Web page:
.At first glance could these be abstract paintings? The one on the right is perhaps slightly unsettling: those golden globes are neither completely embedded in the green spikes, nor are they nestling on the top. And the spikes themselves look like barbed wire covered in Fuzzy Felt
In fact what the Wellcome is showing us is work done by medical researchers. 'Scientific images often reveal a world hidden to our normal sense of vision. They are not merely tools for research but are capable of inspiring people and sparking their curiosity', writes Dr Mark Petronczki of Cancer Research UK. Could it also be said that this is the latest, the very latest, expression of an art genre beloved for centuries in this country and in Europe: detailed, technically accurate, exquisite drawings and paintings, especially watercolours, of flowers and living plants.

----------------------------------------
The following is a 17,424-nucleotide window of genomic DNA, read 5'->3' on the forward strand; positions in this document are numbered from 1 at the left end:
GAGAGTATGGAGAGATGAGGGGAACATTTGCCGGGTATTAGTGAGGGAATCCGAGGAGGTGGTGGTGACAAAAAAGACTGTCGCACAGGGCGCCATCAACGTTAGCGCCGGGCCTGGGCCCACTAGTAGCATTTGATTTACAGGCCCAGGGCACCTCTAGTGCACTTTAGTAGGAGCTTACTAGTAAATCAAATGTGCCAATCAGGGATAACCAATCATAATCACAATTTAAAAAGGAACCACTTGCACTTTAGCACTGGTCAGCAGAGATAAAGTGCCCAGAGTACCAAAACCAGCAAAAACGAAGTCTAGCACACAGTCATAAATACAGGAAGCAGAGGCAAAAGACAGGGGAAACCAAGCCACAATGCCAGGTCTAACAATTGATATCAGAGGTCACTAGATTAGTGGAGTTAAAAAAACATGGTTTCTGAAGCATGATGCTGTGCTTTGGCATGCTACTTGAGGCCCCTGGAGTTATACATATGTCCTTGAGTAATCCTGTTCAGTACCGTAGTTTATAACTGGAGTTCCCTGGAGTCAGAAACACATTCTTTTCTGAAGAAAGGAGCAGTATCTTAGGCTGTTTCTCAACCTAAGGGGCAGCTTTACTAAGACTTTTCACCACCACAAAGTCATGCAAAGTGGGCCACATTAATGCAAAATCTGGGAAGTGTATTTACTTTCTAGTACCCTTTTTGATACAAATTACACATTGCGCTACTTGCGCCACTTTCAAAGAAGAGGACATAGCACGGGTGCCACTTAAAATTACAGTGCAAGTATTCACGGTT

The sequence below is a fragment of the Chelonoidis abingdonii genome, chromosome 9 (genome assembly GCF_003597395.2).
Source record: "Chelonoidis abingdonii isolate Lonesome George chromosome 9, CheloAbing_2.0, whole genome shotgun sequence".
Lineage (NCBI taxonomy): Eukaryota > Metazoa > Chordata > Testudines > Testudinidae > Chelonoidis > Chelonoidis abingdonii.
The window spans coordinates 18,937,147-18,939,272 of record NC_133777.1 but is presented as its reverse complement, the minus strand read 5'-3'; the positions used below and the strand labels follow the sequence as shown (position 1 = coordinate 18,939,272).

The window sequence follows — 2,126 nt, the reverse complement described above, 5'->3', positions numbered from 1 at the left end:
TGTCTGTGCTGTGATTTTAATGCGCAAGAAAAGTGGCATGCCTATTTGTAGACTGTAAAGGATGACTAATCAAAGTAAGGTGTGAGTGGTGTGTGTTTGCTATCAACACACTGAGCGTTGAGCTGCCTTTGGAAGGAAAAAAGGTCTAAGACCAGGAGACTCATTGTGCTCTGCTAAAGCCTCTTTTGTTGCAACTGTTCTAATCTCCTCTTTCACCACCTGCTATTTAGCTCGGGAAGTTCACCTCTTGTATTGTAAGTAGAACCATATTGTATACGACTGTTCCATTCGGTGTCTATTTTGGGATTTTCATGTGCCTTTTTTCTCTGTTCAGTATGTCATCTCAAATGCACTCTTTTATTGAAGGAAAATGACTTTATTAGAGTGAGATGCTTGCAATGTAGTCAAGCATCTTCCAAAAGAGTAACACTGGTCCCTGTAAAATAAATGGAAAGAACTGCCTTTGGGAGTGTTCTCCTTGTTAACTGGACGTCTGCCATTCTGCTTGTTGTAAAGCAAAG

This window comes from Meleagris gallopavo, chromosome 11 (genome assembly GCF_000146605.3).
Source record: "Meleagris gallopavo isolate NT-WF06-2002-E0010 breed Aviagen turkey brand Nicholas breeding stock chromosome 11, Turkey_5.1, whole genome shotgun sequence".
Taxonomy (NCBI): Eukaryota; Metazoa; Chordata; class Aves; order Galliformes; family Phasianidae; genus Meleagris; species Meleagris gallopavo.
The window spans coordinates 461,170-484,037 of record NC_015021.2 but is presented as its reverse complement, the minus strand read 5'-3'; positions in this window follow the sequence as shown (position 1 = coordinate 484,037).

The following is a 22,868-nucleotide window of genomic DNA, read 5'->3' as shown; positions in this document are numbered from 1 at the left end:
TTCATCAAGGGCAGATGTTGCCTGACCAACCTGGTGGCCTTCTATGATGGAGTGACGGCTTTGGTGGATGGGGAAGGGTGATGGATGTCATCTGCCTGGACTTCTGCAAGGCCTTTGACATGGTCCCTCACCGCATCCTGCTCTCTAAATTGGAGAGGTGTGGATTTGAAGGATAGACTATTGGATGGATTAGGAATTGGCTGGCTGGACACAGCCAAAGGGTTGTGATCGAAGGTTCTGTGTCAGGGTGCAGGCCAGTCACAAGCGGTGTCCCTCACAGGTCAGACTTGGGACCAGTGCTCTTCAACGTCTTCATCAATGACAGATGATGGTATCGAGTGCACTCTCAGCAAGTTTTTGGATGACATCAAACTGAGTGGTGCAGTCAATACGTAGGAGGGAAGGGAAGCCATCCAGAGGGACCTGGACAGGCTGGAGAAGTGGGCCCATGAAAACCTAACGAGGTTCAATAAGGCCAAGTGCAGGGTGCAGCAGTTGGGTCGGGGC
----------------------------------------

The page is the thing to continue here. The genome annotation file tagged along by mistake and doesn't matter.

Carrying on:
This false-coloured scanning electron micrograph (SEM) shows on the right the surface of a lavender leaf, imaged at 200 microns, covered with fine hair-like outgrowths made from specialised cells. These outgrowths keep frost at bay, make sure that pests are unwelcome, and break up the air flow to reduce evaporation. From the orange globes, lavender yields a sweet oil widely used in balms, salves, perfumes, and cosmetics. It's also believed to aid relaxation and sleep, and to calm the anxious.
The beautiful explosion on the left is nothing less than a loperamide crystal. Loperamide is an antimotility drug, well known as a very good friend to anyone stricken with diarrhoea. Among other properties it also acts like blessed morphia, lessening the pain by decreasing muscle tone. The crystal group - seen as never before - measures approximately 250 microns across.
The light boxes displaying the images are in a small black gallery at the Wellcome, quiet as a chapel (if you are alone). If you can't get there, I suggest you browse the gallery on